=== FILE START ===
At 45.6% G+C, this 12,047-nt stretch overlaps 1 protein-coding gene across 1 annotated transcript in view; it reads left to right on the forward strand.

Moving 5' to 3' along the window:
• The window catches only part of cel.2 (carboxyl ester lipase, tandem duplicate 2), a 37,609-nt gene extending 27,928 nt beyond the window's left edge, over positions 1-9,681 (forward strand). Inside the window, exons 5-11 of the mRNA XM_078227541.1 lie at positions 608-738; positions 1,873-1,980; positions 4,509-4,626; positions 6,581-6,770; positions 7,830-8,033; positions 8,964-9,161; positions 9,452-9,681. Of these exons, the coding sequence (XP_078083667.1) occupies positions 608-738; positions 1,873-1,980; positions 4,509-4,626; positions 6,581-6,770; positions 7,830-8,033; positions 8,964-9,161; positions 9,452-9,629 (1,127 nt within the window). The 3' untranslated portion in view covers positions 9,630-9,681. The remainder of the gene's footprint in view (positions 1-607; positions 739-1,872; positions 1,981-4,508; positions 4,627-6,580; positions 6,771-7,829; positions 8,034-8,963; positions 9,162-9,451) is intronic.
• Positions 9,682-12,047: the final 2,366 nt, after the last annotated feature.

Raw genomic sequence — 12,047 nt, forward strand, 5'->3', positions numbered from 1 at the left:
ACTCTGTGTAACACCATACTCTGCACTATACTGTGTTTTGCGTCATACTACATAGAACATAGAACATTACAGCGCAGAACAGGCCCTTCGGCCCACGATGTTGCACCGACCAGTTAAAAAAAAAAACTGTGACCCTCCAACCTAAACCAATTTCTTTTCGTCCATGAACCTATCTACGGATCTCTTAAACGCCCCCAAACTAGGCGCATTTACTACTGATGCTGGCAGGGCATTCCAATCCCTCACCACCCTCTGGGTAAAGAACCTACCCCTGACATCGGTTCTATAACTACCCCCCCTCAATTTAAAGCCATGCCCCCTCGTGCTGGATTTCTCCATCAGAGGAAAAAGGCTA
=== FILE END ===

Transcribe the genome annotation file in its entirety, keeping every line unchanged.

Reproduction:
At 45.6% G+C, this 12,047-nt stretch overlaps 1 protein-coding gene across 1 annotated transcript in view; it reads left to right on the forward strand.

Moving 5' to 3' along the window:
• The window catches only part of cel.2 (carboxyl ester lipase, tandem duplicate 2), a 37,609-nt gene extending 27,928 nt beyond the window's left edge, over positions 1-9,681 (forward strand). Inside the window, exons 5-11 of the mRNA XM_078227541.1 lie at positions 608-738; positions 1,873-1,980; positions 4,509-4,626; positions 6,581-6,770; positions 7,830-8,033; positions 8,964-9,161; positions 9,452-9,681. Of these exons, the coding sequence (XP_078083667.1) occupies positions 608-738; positions 1,873-1,980; positions 4,509-4,626; positions 6,581-6,770; positions 7,830-8,033; positions 8,964-9,161; positions 9,452-9,629 (1,127 nt within the window). The 3' untranslated portion in view covers positions 9,630-9,681. The remainder of the gene's footprint in view (positions 1-607; positions 739-1,872; positions 1,981-4,508; positions 4,627-6,580; positions 6,771-7,829; positions 8,034-8,963; positions 9,162-9,451) is intronic.
• Positions 9,682-12,047: the final 2,366 nt, after the last annotated feature.

Raw genomic sequence — 12,047 nt, forward strand, 5'->3', positions numbered from 1 at the left:
ACTCTGTGTAACACCATACTCTGCACTATACTGTGTTTTGCGTCATACTACATAGAACATAGAACATTACAGCGCAGAACAGGCCCTTCGGCCCACGATGTTGCACCGACCAGTTAAAAAAAAAAACTGTGACCCTCCAACCTAAACCAATTTCTTTTCGTCCATGAACCTATCTACGGATCTCTTAAACGCCCCCAAACTAGGCGCATTTACTACTGATGCTGGCAGGGCATTCCAATCCCTCACCACCCTCTGGGTAAAGAACCTACCCCTGACATCGGTTCTATAACTACCCCCCCTCAATTTAAAGCCATGCCCCCTCGTGCTGGATTTCTCCATCAGAGGAAAAAGGCTA